When an energy bill is introduced in Congress that promises an epic change in the global balance of power, it’s natural that lawmakers, media, and everyday people will debate its merits.
And the repeal of the 40-year-old ban on exporting crude oil represents such a bill.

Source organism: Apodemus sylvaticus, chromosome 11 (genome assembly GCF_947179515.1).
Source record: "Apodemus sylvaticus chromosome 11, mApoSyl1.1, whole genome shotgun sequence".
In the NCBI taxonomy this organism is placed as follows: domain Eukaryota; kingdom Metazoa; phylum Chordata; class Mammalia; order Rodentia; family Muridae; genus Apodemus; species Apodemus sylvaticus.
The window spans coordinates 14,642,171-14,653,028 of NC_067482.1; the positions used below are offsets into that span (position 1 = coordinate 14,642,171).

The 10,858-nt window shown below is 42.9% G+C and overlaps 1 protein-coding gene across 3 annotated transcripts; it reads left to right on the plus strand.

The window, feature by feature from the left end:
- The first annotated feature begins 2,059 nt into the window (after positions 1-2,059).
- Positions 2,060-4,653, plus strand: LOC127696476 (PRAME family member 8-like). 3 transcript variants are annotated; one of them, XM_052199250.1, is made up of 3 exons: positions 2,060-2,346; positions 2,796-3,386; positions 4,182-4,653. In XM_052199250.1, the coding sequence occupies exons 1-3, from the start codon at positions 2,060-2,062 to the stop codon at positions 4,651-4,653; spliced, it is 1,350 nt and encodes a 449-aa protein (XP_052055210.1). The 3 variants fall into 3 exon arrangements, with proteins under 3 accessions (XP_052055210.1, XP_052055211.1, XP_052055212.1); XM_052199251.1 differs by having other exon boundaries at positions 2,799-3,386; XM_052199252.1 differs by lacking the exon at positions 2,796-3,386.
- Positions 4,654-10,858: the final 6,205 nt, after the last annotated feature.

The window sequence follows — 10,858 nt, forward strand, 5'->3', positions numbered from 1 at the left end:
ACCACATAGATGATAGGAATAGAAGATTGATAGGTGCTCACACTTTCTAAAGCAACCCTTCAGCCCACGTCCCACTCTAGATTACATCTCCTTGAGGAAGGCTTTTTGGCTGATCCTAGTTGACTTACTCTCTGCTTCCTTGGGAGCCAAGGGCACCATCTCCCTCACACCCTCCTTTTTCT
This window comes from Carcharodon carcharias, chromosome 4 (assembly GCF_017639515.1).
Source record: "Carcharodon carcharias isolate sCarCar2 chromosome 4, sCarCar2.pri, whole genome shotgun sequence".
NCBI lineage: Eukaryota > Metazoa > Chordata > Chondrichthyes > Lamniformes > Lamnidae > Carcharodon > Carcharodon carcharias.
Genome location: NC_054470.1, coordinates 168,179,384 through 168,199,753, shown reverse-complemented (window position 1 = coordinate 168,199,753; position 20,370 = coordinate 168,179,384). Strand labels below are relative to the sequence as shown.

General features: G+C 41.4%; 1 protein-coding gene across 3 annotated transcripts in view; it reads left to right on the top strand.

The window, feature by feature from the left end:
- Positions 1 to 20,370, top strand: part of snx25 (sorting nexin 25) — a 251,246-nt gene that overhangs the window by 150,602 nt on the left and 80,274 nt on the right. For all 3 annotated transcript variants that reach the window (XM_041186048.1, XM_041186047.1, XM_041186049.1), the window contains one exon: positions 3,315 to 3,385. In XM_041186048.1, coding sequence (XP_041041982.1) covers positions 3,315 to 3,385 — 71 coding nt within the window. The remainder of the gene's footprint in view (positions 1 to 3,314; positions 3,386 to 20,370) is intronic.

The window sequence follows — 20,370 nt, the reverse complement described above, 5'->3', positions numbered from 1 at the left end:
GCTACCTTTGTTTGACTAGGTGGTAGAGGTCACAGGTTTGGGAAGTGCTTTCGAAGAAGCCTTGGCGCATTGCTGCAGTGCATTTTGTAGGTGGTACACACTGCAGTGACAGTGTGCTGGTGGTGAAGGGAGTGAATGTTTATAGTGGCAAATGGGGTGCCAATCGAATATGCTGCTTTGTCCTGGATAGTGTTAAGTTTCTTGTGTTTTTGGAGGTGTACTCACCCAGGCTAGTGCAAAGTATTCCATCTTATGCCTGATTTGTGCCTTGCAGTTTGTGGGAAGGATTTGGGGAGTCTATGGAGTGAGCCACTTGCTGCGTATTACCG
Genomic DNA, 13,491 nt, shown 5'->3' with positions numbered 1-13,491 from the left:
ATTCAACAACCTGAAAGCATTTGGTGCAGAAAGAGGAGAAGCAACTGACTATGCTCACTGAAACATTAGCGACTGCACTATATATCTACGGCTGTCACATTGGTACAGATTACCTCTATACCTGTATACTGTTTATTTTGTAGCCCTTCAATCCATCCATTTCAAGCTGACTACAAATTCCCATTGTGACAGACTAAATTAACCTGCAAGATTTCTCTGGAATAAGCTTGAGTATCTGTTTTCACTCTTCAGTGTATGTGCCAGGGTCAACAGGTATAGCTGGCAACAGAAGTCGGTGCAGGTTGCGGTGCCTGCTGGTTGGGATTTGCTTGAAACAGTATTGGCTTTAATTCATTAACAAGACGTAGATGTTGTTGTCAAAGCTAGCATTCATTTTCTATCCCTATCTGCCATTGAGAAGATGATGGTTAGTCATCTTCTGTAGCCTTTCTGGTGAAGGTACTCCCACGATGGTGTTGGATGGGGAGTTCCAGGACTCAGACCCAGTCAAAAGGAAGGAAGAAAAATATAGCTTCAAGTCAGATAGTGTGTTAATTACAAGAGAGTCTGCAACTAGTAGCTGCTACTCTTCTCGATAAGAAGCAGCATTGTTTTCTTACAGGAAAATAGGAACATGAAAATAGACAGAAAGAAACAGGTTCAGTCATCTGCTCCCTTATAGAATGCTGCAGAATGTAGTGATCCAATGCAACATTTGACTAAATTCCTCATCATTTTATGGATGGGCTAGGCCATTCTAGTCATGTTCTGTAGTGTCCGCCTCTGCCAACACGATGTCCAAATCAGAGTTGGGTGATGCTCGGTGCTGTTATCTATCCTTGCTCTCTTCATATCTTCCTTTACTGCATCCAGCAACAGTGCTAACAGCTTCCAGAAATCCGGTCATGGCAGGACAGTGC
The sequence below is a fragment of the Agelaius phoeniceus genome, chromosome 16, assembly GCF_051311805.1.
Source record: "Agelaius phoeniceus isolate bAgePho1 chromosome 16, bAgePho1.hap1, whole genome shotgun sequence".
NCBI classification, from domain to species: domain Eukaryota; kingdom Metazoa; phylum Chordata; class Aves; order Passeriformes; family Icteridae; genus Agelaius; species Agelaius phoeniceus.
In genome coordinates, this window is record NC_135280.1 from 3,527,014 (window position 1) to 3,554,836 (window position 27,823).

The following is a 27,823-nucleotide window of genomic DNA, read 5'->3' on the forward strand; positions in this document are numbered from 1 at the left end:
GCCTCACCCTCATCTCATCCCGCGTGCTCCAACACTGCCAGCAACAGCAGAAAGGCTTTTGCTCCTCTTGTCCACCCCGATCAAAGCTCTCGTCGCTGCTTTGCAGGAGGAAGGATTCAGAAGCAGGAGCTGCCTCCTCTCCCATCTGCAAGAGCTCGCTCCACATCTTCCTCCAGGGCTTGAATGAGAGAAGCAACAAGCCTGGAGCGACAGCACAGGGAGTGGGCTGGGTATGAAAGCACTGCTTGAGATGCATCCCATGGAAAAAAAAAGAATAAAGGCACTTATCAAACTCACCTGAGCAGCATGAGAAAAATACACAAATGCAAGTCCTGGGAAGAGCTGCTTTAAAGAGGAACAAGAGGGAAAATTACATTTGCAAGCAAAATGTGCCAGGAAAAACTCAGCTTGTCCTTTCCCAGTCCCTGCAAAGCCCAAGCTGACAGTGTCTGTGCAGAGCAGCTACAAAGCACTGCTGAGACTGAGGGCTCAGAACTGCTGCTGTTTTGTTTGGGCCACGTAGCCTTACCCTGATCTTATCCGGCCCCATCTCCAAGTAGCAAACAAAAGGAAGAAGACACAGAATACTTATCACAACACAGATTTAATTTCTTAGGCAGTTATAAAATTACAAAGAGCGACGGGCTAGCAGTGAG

The ban has been in place since the 1970s, when the U.S. suffered a devastating oil embargo courtesy of the Organization of Petroleum Exporting Countries (OPEC). The embargo instilled fears about U.S. energy dependency and OPEC’s power as a “swing producer,” able to manipulate global petroleum supplies and prices at will. By December 1975, President Gerald Ford signed a ban on most U.S. energy exports that remains in place today.